Over two-thirds of people who try their first cigarette go on to become daily smokers, at least temporarily, a study suggests.
The finding from over 215,000 survey respondents provides strong support for prioritising efforts to reduce cigarette experimentation among adolescents, researchers said.
“This is the first time that the remarkable hold that cigarettes can establish after a single experience has been documented from such a large set of data,” said Professor Peter Hajek from Queen Mary University of London in the UK.
“In the development of any addictive behaviour, the move from experimentation to daily practice is an important landmark, as it implies that a recreational activity is turning into a compulsive need,” said Hajek, who led the study published in the journal Nicotine & Tobacco Research.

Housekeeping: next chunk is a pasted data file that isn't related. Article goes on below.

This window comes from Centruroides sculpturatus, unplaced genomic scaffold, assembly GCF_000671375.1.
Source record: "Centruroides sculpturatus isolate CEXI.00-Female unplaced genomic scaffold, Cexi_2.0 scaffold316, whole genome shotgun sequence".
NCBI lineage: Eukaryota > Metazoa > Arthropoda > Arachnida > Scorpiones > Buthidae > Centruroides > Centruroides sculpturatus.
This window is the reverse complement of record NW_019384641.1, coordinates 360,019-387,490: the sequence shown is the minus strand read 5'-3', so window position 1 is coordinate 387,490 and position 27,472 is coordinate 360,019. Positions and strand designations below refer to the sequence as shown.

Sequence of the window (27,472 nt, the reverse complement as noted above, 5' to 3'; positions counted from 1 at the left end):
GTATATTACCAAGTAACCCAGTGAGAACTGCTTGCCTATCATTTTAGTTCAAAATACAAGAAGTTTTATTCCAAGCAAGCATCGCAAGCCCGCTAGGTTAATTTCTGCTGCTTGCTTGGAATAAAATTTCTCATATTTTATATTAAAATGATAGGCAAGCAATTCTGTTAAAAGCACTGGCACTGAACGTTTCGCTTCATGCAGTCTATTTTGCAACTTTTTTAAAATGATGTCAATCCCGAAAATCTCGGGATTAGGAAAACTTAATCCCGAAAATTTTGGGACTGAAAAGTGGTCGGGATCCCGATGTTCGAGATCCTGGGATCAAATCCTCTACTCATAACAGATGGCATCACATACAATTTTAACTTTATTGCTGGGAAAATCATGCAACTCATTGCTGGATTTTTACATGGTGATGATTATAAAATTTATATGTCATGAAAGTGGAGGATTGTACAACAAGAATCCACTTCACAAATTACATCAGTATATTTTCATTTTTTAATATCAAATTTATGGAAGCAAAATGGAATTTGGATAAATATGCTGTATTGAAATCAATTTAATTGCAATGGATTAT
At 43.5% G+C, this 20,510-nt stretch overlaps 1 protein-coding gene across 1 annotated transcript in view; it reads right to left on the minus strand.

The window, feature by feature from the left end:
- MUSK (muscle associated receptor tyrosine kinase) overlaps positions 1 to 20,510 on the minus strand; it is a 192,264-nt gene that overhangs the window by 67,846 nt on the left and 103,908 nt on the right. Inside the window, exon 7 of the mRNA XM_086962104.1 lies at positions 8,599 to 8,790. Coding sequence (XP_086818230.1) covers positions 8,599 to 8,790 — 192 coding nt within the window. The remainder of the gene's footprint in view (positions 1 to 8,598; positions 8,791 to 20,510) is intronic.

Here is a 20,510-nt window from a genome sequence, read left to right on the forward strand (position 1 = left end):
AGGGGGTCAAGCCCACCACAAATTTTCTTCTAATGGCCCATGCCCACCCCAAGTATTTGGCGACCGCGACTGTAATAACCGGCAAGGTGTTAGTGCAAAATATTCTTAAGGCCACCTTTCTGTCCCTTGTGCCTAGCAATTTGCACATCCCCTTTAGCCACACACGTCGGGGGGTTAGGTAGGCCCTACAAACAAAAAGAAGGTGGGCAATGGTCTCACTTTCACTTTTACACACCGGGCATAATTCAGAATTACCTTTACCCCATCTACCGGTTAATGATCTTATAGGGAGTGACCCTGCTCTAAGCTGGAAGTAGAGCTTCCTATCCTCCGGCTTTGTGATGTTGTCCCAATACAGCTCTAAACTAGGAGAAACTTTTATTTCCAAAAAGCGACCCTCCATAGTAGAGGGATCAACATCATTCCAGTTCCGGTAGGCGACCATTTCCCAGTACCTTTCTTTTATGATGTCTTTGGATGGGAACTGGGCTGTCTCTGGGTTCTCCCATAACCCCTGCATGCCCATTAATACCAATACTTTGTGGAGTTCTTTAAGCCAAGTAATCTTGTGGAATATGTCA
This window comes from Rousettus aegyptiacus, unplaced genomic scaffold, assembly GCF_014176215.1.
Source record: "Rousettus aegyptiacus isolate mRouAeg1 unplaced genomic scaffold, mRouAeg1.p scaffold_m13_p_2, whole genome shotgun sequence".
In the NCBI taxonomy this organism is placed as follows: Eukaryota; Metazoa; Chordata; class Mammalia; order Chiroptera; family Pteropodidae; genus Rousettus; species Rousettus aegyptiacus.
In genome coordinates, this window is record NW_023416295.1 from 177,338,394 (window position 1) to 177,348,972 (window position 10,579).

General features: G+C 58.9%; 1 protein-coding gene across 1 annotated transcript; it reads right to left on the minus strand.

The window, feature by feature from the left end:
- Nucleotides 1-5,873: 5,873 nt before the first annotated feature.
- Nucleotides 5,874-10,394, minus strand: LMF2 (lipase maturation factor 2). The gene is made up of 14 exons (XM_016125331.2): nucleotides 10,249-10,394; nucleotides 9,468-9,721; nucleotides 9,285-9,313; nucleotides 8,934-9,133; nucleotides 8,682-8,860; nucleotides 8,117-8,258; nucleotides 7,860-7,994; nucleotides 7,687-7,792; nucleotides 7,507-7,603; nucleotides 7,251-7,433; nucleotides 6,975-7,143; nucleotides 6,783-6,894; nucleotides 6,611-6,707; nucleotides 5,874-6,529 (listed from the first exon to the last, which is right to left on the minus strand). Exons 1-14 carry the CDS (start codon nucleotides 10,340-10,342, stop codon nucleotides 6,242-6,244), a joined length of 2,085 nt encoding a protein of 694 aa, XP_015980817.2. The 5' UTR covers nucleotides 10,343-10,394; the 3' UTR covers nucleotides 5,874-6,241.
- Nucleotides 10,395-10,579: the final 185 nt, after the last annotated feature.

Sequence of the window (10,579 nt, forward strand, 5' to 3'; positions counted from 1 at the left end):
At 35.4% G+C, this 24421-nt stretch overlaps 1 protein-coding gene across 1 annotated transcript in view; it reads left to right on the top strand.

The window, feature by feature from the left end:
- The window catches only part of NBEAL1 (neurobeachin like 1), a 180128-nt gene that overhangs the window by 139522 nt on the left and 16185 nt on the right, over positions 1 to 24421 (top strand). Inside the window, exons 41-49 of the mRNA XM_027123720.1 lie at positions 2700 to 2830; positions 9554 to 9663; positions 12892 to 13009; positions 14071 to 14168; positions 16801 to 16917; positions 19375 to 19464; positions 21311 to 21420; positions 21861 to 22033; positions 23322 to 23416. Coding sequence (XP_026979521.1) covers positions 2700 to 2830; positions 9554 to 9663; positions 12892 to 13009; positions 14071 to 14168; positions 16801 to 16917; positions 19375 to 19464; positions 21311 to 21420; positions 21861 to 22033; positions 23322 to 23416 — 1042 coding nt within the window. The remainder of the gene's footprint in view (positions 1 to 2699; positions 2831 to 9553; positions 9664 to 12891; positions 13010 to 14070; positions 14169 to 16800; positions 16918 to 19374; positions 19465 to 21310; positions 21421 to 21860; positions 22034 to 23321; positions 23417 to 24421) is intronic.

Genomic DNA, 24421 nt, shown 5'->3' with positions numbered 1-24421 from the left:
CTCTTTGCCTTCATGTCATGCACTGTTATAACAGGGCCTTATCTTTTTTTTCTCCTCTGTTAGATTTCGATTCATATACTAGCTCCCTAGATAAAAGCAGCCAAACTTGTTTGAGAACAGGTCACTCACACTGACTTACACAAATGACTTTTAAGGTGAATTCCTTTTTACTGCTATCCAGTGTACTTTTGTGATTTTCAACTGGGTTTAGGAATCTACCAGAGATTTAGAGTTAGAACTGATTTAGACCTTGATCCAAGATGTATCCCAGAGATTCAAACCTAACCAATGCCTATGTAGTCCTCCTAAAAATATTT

“We have found that the conversion rate from ‘first time smoker’ to ‘daily smoker’ is surprisingly high, which helps confirm the importance of preventing cigarette experimentation in the first place,” he said.
The researchers searched the Global Health Data Exchange for relevant surveys from the UK, US, Australia and New Zealand that included questions about ever trying a cigarette and ever smoking daily.
The team calculated that 60.3 per cent of respondents had said they had ever tried a cigarette, and among those, an estimated 68.9 per cent said they had progressed to daily smoking.
Given the high conversion rate found in all existing surveys, the researchers suggest that at least some of the reduction in smoking prevalence observed over the past 20 years is likely due to reduced experimentation with cigarettes among adolescents.
“Concerns were expressed that e-cigarettes could be as addictive as conventional cigarettes, but this has not been the case,” Hajek added.
“It is striking that very few non-smokers who try e- cigarettes become daily vapers, while such a large proportion on non-smokers who try conventional cigarettes become daily smokers. The presence of nicotine is clearly not the whole story,” he said.